The community seems to be aware of this, and is apparently going through some sort of identity crisis. Some CSCW veterans had a very bizarre panel in which they wondered about the level of success or failure of the community, about why were they not involved in the revolutionary development of the Internet (the ultimate CSCW endeavour), and whether these are the best times ever for CSCW or, alternatively, the conference should close shop. Bill Buxton, who gave a great closing plenary talk, compared the existential angst of CSCWers with that of Canadians (which can’t seem to describe themselves without mentioning Americans).

There were some very good ideas, papers, posters, and demos, but I have to say that the quality was uneven. The research methods of some projects, and the relevance of some posters, were questionable. I guess this goes with the territory of conferences this size, but it’s still unfortunate.

Lake LouiseThe Toronto people – There were a lot of people from the University of Toronto with cool projects. Some of them: Chris Collins presented a translator that avoids the clumsiness of current automatic translators by offering several alternatives, as a lattice, to the reader –when it’s ready it may really help chatters with no language in common. Danielle Lottridge had a nice proposal to visualize the frequency and length of communications between intimate pairs as the rings of a tree. Abhishek Ranjan has a project to improve videoconferencing by inferring what should cameras be focusing on. Mike Wu presented part of his work on using technology to help people with Alzheimer.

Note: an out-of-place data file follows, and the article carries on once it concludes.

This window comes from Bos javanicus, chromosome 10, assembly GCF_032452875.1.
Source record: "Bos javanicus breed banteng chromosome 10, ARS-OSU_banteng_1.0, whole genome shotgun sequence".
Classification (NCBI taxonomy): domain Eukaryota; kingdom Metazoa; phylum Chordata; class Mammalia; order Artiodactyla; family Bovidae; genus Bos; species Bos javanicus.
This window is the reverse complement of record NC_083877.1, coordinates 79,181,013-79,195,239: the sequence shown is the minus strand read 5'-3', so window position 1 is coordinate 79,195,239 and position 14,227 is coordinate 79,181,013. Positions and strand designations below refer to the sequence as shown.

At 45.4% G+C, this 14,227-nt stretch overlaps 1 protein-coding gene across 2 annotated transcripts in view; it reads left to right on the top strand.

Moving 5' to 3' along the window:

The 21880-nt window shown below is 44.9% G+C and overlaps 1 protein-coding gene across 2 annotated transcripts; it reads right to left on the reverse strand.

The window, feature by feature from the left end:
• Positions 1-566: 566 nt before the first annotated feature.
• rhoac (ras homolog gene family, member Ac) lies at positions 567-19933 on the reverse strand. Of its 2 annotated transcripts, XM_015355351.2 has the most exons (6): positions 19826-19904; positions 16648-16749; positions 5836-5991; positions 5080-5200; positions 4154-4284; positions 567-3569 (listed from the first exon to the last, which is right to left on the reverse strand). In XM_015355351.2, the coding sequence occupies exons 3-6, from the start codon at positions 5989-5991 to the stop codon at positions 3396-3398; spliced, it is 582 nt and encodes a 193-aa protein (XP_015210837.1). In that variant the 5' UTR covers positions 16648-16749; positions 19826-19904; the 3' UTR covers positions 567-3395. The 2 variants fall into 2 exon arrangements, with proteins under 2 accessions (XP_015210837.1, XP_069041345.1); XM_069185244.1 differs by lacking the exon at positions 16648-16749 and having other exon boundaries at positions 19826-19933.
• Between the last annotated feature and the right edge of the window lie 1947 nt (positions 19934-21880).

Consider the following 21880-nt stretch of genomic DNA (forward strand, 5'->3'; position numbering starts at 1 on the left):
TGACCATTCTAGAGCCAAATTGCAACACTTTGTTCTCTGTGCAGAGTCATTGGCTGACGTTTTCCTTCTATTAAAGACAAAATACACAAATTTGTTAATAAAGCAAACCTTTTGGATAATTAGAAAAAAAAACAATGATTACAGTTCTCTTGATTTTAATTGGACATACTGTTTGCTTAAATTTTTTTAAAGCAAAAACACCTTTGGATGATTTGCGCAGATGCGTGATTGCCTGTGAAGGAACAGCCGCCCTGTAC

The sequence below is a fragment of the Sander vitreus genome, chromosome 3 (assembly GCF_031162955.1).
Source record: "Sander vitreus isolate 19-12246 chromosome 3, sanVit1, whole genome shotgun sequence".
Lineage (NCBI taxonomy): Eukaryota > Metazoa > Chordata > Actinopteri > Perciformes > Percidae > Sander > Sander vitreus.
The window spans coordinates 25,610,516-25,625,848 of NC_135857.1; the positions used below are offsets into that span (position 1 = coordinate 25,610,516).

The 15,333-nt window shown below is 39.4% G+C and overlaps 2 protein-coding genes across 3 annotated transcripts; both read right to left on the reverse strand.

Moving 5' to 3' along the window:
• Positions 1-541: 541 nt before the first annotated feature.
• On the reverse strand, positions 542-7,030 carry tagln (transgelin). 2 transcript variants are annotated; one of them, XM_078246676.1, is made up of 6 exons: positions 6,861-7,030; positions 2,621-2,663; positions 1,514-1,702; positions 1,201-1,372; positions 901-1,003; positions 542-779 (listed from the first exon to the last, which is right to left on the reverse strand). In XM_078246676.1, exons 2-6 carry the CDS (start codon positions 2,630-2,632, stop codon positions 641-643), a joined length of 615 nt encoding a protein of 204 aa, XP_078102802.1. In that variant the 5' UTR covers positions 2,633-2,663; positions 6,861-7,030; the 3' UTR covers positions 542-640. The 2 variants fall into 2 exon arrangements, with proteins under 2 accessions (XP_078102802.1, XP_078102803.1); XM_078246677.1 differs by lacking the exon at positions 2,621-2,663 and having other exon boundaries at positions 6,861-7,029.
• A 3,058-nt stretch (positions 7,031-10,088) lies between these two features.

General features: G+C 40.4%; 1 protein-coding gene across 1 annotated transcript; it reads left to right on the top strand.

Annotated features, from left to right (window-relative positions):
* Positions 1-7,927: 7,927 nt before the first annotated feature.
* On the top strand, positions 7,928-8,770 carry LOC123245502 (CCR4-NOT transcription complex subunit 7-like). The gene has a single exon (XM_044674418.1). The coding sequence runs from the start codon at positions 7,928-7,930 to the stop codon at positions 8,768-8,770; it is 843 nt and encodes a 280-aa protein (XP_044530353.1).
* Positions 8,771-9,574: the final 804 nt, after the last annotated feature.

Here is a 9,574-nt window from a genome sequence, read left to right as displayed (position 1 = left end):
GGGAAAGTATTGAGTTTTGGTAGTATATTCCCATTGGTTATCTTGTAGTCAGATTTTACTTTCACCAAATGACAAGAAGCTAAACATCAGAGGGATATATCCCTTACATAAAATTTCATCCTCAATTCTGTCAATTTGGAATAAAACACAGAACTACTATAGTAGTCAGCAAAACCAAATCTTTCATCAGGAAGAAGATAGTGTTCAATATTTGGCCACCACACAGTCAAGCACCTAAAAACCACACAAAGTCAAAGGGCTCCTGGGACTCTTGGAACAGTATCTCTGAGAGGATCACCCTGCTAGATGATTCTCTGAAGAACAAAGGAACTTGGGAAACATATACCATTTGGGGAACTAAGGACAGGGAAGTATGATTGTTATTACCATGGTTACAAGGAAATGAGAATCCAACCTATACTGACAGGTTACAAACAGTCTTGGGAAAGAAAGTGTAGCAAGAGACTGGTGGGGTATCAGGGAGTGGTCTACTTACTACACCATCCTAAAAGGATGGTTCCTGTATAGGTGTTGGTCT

And the people from Toronto’s DGP lab, along with Queen’s University’s Human Media Lab, throw the best conference parties around.

All in all, a good conference where I got a chance to meet and talk to people that I look up to. Looking forward to the next one!